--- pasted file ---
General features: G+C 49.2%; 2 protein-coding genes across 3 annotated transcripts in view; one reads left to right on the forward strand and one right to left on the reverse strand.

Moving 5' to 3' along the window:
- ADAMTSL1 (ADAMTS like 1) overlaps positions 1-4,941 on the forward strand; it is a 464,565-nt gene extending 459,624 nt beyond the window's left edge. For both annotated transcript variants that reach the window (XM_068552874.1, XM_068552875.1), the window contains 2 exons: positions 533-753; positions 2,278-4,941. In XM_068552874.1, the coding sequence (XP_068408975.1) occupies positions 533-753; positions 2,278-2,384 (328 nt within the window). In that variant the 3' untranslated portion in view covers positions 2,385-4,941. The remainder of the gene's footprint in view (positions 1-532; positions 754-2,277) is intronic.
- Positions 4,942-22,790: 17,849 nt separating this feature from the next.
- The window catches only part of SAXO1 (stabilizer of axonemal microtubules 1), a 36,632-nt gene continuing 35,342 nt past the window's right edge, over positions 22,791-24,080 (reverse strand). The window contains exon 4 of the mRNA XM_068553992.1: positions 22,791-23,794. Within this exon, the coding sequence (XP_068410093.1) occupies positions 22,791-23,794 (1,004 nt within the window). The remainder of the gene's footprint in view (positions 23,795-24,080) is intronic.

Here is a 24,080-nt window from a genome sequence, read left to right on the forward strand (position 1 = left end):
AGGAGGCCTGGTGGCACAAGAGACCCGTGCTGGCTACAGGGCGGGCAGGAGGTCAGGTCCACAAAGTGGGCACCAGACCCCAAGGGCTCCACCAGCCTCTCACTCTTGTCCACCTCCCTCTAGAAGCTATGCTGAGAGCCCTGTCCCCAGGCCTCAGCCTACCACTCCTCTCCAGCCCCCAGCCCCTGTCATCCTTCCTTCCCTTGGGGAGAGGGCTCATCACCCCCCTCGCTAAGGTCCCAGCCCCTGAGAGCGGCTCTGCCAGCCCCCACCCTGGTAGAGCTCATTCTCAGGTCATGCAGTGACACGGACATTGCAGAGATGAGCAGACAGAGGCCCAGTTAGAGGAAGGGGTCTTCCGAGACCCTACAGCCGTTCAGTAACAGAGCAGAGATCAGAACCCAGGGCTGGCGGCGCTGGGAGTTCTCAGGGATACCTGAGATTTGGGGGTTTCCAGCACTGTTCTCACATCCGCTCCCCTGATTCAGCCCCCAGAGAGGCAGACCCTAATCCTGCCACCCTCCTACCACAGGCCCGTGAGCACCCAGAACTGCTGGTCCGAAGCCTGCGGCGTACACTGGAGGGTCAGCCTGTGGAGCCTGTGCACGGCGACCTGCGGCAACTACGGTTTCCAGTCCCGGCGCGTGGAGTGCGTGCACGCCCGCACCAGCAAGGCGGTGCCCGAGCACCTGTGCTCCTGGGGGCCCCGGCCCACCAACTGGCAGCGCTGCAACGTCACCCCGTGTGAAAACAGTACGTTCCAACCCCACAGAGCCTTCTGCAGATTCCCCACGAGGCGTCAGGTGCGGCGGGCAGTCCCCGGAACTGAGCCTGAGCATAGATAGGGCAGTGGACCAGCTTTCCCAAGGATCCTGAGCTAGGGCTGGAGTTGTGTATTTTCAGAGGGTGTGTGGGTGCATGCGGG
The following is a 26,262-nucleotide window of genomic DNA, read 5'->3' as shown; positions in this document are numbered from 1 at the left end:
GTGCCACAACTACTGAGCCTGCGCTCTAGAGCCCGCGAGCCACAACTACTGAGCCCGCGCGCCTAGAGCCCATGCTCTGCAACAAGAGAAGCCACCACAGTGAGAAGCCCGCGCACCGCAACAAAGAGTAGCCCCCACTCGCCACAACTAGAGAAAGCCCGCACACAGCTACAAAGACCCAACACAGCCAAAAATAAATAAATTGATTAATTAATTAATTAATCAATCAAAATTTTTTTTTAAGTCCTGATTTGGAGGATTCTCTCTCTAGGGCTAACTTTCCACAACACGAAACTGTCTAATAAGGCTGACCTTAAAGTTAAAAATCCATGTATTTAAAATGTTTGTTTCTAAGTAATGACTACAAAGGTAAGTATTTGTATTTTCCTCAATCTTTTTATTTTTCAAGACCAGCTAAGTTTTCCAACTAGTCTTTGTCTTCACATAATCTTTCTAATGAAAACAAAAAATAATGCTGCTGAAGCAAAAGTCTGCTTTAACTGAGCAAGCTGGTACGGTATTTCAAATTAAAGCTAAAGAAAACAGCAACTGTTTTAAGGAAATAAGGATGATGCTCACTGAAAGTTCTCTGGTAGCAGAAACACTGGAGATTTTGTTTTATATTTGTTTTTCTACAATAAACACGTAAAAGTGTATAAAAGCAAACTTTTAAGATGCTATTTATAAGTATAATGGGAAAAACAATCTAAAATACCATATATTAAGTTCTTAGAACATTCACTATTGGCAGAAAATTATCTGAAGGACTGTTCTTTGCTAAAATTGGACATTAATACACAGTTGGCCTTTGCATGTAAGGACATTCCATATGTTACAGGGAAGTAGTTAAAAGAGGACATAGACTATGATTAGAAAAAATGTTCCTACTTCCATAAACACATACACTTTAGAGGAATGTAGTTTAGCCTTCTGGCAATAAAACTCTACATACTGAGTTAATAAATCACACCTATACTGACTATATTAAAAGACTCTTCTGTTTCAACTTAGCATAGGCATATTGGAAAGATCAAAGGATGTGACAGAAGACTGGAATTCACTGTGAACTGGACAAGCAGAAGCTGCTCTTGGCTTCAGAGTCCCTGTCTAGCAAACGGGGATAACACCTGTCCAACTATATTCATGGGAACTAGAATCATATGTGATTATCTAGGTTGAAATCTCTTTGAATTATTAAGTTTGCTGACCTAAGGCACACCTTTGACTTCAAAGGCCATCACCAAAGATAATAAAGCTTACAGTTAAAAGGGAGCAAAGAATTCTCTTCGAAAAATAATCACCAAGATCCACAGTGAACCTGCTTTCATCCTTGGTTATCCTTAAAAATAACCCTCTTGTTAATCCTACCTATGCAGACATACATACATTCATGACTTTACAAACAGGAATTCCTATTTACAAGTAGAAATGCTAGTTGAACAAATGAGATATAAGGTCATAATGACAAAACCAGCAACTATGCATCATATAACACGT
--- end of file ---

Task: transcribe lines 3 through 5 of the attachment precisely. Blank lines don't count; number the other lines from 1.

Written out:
- ADAMTSL1 (ADAMTS like 1) overlaps positions 1-4,941 on the forward strand; it is a 464,565-nt gene extending 459,624 nt beyond the window's left edge. For both annotated transcript variants that reach the window (XM_068552874.1, XM_068552875.1), the window contains 2 exons: positions 533-753; positions 2,278-4,941. In XM_068552874.1, the coding sequence (XP_068408975.1) occupies positions 533-753; positions 2,278-2,384 (328 nt within the window). In that variant the 3' untranslated portion in view covers positions 2,385-4,941. The remainder of the gene's footprint in view (positions 1-532; positions 754-2,277) is intronic.
- Positions 4,942-22,790: 17,849 nt separating this feature from the next.
- The window catches only part of SAXO1 (stabilizer of axonemal microtubules 1), a 36,632-nt gene continuing 35,342 nt past the window's right edge, over positions 22,791-24,080 (reverse strand). The window contains exon 4 of the mRNA XM_068553992.1: positions 22,791-23,794. Within this exon, the coding sequence (XP_068410093.1) occupies positions 22,791-23,794 (1,004 nt within the window). The remainder of the gene's footprint in view (positions 23,795-24,080) is intronic.